What if the World Baseball Classic featured a team of Cuban players in MLB?
Yoenis Cespedes, Jose Abreu, and Yasiel Puig headline the lineup
Next week, the 2017 edition of the World Baseball Classic will begin with pool play. The tournament starts March 6 and the championship game will be played March 22, at Dodger Stadium.and .
Once upon a time Cuba dominated international baseball competition -- they’ve won three of the five Olympic gold medals in baseball -- though they have yet to win a WBC. They finished second in the 2006 tournament before failing to get out of the second round in both 2009 and 2013. This year will be their fourth attempt at a WBC title.
Cuba’s roster is filled with players currently playing in Cuba. Expatriates who defected to play Major League Baseball, like Aroldis Chapman and Yoenis Cespedes, are not allowed to represent their country in international play. At least one big leaguer thinks there should be a Cuban-American team in the WBC:
That’s a fine idea, though I would argue a team of Cuban expatriates would be really interesting. That is, a team of MLB ballplayers who were born in Cuba, then defected to come stateside. With that in mind, let’s put together a hypothetical Cuban expatriate team for the WBC, shall we? Here’s the 25-man roster.
Our Cuban expatriate team is fairly deep offensively. The starting lineup is strong and several quality players had to be left off our roster entirely. Here are our 13 position players, all of whom were born in Cuba before defecting and playing in MLB:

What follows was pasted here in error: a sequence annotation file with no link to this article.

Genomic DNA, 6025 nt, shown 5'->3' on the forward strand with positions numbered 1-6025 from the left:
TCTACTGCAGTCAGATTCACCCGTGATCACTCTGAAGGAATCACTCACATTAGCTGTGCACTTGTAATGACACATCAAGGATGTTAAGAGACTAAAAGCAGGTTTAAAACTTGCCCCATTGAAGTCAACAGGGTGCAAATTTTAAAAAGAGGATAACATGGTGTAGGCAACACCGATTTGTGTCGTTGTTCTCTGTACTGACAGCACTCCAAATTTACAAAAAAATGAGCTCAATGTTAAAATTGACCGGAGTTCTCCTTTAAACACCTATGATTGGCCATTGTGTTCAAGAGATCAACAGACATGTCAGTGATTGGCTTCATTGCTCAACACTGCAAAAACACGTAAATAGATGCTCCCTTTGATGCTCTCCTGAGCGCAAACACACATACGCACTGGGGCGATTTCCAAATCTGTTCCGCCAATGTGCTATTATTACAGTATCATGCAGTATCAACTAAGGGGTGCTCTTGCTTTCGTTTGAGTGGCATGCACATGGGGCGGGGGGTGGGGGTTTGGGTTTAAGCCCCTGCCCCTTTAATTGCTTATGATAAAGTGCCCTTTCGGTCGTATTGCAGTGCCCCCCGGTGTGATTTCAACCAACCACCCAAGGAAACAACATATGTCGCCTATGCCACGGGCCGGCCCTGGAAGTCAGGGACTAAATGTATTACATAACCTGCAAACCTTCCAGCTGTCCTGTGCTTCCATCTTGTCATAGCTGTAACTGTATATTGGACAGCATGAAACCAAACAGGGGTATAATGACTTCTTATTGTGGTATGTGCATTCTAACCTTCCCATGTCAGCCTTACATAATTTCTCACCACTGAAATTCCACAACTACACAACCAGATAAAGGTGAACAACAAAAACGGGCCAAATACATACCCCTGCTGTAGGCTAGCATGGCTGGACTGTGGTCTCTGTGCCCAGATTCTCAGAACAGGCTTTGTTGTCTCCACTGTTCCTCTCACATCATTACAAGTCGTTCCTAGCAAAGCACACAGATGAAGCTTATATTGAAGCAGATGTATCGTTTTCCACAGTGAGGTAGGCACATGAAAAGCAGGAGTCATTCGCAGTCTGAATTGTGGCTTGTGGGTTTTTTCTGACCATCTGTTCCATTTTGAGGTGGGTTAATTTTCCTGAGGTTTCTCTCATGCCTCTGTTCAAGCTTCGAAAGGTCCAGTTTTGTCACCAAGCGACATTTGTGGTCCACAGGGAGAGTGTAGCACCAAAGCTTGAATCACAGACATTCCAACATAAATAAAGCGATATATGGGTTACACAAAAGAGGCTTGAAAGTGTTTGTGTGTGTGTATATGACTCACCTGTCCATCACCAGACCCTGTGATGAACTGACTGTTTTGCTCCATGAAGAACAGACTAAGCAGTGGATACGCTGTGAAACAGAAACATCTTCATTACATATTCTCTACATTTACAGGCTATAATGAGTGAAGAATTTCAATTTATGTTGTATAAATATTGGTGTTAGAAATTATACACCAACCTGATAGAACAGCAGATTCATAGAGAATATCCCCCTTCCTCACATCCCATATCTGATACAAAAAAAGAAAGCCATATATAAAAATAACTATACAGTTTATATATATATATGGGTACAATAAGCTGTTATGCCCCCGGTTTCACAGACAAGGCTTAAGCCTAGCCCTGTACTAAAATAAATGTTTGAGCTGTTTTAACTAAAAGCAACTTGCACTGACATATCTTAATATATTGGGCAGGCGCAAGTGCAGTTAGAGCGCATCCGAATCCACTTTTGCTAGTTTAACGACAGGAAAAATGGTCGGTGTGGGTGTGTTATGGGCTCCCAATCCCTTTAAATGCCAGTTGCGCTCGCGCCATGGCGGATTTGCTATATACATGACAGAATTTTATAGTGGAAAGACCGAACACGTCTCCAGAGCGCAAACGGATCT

Catcher: Yasmani Grandal, Dodgers
First Base: Jose Abreu, White Sox
Second Base: Yunel Escobar, Angels
Shortstop: Jose Iglesias, Tigers
Third Base: Yulieski Gurriel, Astros
Left Field: Yoenis Cespedes, Mets
Center Field: Leonys Martin, Mariners
Right Field: Yasiel Puig, Dodgers
Designated Hitter: Kendrys Morales, Blue Jays
Escobar has some second base experience, so I’m shifting him over in order to play Gurriel at third base, his regular position. (He’s slated to play first for the Astros.) Gurriel’s debut with Houston was brief last season, though he’s been the most dominant hitter in Cuba over the last decade or so. His numbers in Cuba were on par or better than what Abreu and Cespedes did before defecting.
Aside from the Escobar/Gurriel situation, the starting lineup is fairly straight forward. I focused on utility over name value on the bench. Pena, whose nickname earlier in his career was “The Cuban Ichiro” because of his bat-to-ball skills, is an obvious choice at backup catcher. Diaz is the backup infielder and Soler the backup outfielder, and Garcia’s ability to play both the infield and outfield makes him a better bench option that some bigger names. Here’s my batting order:
- 2B Yunel Escobar
- 3B Yulieski Gurriel
- LF Yoenis Cespedes
- 1B Jose Abreu
- DH Kendrys Morales
- C Yasmani Grandal
- RF Yasiel Puig
- CF Leonys Martin
- SS Jose Iglesias